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All In

November 20, 2017

 

The Rev. Jimmy Abbott
Twenty-fourth Sunday after Pentecost
November 19, 2017

Matthew 25:14-30

 

All In

 

I am not a good poker player. Let me put that better - I’m a terrible poker player. See, I’m a miserable liar. I don’t have a poker face. I get a pair and everybody at the table knows it.

 

The last time I played poker, I knew that I would never play again. Because I just couldn’t take the nerves of it. The bets. The money. The lying. And what got to me the most was that fateful phrase. Just two little words that would send tremors through my body. “All in.” One of my buddies would push all their chips out in front of them, and with a sneer, stare me down and say, “I’m all in.” My bets were usually measly. A fifty cents. A dollar. I couldn’t stand to look at a pile of my money sliding across the table like that, so of course, I would fold. And slowly lose chips because of my timid betting. 

 

It’s a funny thing, isn’t it? The more timid you are at the poker table, the more likely you are to lose. The more timid we are with Jesus, the more love we have to lose.

That’s the lesson from the parable of the talents we just read. It’s a tough lesson, granted. But it’s one that we need to hear. We can’t play it safe in God’s Kingdom. In this life with Jesus, we’re playing for keeps. We’ve got to be all in.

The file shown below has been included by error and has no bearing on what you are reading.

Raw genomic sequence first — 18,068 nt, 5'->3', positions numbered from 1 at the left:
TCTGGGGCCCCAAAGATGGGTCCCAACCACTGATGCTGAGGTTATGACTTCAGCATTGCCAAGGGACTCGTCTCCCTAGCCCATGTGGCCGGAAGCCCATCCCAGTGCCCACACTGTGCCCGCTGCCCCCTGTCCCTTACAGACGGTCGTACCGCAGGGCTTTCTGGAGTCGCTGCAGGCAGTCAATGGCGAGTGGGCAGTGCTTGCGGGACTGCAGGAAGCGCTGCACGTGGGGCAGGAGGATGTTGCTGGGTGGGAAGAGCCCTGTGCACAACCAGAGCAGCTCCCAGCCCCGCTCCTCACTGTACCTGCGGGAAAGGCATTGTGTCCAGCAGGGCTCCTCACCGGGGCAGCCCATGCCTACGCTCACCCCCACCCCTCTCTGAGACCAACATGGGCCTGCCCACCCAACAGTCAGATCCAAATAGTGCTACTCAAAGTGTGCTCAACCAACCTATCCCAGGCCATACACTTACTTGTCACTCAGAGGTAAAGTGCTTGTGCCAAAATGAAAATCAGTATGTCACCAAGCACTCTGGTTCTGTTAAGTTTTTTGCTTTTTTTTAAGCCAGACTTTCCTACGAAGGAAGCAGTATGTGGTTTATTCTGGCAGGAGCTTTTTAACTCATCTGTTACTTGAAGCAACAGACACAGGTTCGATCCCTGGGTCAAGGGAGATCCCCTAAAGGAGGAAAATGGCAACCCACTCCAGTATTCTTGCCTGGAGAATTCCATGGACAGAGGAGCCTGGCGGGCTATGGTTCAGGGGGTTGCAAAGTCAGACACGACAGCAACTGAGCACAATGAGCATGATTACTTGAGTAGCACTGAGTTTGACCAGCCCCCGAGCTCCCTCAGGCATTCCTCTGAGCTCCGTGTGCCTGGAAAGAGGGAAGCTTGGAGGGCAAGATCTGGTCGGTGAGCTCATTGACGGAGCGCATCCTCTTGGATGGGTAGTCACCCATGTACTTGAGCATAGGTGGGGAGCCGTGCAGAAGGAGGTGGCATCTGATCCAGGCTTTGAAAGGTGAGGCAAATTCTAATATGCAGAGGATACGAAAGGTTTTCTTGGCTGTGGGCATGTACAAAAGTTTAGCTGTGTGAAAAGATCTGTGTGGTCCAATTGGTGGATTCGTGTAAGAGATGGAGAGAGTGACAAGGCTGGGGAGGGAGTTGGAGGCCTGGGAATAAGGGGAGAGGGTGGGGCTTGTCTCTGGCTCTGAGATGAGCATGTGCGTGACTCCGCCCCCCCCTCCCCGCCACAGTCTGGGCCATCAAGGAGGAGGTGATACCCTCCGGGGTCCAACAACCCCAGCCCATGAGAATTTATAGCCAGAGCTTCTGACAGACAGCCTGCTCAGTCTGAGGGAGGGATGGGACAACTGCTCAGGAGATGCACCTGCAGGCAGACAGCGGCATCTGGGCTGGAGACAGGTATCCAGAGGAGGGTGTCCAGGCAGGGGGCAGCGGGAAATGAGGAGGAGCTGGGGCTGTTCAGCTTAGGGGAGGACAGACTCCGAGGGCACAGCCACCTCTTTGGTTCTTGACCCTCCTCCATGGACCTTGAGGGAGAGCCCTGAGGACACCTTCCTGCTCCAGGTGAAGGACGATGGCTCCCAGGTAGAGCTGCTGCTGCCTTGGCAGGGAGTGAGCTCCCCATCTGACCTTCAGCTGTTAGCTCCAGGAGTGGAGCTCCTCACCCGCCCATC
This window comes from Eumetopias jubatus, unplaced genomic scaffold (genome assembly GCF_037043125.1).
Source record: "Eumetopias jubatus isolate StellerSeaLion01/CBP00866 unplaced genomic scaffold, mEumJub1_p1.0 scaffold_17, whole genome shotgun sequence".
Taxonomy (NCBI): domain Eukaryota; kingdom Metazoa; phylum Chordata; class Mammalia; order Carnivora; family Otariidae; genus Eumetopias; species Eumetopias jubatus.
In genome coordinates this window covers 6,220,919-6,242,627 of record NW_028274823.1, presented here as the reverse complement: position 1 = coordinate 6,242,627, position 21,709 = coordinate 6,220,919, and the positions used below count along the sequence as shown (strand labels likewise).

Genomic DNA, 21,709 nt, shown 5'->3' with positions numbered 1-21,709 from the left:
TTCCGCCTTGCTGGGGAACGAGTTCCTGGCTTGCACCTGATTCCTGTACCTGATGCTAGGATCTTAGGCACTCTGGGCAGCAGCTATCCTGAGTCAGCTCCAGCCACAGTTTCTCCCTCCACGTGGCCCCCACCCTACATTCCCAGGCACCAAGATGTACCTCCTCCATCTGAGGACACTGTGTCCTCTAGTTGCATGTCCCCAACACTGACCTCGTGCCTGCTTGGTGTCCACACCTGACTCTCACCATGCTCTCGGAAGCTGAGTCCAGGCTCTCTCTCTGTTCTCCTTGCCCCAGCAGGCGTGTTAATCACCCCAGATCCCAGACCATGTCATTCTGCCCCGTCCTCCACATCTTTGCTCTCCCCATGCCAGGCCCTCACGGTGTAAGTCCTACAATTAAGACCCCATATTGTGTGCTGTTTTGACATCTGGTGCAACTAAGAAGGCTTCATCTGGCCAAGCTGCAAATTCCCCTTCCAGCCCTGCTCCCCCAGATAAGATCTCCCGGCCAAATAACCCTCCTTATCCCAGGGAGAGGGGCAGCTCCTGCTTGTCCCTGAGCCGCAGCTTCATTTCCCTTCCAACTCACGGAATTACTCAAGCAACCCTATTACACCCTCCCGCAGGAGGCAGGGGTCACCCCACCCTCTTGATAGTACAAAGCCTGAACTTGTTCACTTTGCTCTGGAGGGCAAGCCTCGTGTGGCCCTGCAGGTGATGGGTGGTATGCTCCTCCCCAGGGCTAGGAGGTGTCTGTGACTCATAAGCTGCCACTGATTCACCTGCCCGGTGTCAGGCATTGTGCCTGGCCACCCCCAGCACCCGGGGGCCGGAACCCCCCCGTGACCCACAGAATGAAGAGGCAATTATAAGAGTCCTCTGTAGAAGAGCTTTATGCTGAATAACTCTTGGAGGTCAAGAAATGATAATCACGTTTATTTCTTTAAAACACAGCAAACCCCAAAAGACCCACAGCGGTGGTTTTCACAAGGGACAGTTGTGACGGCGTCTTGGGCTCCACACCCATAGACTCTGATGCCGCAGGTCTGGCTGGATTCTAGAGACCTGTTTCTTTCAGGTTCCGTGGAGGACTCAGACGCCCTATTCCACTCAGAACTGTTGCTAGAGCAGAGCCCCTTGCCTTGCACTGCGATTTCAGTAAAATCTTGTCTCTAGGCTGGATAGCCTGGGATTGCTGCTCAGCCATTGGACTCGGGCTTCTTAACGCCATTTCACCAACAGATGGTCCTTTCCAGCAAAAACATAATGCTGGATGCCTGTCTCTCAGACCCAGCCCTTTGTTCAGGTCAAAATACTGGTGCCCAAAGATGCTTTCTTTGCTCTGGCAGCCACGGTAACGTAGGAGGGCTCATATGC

Jesus tells us a parable about a wealthy man going on a journey and leaving his slaves behind to oversee his money. The wealthy man entrusts an absurd amount of money to the slaves. One talent of silver was about fifteen years worth of daily wages. One slave is given five talents, he makes five more. Another slave is given two talents, he makes two more. The third slave is given one talent, and he buries it in the ground.

 

Now, when you think about it, that third slave did the prudent thing, didn’t he? I mean, if you’re messing around with that much of your boss’ money, you’re probably going to play it safe. At work, has your boss ever given you the corporate credit card to take on a business trip? You know the limit on that card is pretty healthy, but that doesn’t mean that you go crazy with it. No, you’re prudent. You don’t go all in on the company card. You play it safe. It’s exactly what the third slave does. 

 

But God’s Kingdom does not work in the same way as the kingdoms of this world. Jesus has gone away and given us wealth beyond our imagination. Infinite, absurd amounts of love, mercy, grace. And like an aggressive poker player, God wants us to go all in with everything God has given us. To invest that love, mercy, and grace into our lives, the lives of neighbors, our church, our family.